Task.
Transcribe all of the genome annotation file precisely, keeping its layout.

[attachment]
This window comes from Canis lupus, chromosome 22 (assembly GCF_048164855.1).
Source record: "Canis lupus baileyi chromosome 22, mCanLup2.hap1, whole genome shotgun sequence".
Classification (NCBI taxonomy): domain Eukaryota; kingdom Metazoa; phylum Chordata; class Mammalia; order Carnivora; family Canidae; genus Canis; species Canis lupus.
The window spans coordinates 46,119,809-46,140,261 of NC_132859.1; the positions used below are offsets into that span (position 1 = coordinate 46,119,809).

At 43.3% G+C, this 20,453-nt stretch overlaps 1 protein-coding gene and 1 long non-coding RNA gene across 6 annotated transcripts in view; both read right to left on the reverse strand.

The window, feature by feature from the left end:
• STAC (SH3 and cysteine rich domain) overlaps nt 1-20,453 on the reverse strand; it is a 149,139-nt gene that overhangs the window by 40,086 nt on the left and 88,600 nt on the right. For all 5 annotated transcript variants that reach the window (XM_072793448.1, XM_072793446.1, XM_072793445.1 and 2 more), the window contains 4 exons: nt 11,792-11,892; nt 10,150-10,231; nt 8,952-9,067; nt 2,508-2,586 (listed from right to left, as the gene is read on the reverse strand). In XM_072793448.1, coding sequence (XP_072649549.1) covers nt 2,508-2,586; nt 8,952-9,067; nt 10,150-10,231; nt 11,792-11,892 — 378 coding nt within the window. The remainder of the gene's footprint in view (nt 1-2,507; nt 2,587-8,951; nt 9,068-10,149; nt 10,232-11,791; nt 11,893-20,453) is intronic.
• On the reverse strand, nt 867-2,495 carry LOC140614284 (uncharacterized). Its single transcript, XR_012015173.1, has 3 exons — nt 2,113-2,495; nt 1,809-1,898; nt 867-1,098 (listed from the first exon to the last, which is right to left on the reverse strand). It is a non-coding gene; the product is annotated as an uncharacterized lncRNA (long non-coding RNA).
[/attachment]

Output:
This window comes from Canis lupus, chromosome 22 (assembly GCF_048164855.1).
Source record: "Canis lupus baileyi chromosome 22, mCanLup2.hap1, whole genome shotgun sequence".
Classification (NCBI taxonomy): domain Eukaryota; kingdom Metazoa; phylum Chordata; class Mammalia; order Carnivora; family Canidae; genus Canis; species Canis lupus.
The window spans coordinates 46,119,809-46,140,261 of NC_132859.1; the positions used below are offsets into that span (position 1 = coordinate 46,119,809).

At 43.3% G+C, this 20,453-nt stretch overlaps 1 protein-coding gene and 1 long non-coding RNA gene across 6 annotated transcripts in view; both read right to left on the reverse strand.

The window, feature by feature from the left end:
• STAC (SH3 and cysteine rich domain) overlaps nt 1-20,453 on the reverse strand; it is a 149,139-nt gene that overhangs the window by 40,086 nt on the left and 88,600 nt on the right. For all 5 annotated transcript variants that reach the window (XM_072793448.1, XM_072793446.1, XM_072793445.1 and 2 more), the window contains 4 exons: nt 11,792-11,892; nt 10,150-10,231; nt 8,952-9,067; nt 2,508-2,586 (listed from right to left, as the gene is read on the reverse strand). In XM_072793448.1, coding sequence (XP_072649549.1) covers nt 2,508-2,586; nt 8,952-9,067; nt 10,150-10,231; nt 11,792-11,892 — 378 coding nt within the window. The remainder of the gene's footprint in view (nt 1-2,507; nt 2,587-8,951; nt 9,068-10,149; nt 10,232-11,791; nt 11,893-20,453) is intronic.
• On the reverse strand, nt 867-2,495 carry LOC140614284 (uncharacterized). Its single transcript, XR_012015173.1, has 3 exons — nt 2,113-2,495; nt 1,809-1,898; nt 867-1,098 (listed from the first exon to the last, which is right to left on the reverse strand). It is a non-coding gene; the product is annotated as an uncharacterized lncRNA (long non-coding RNA).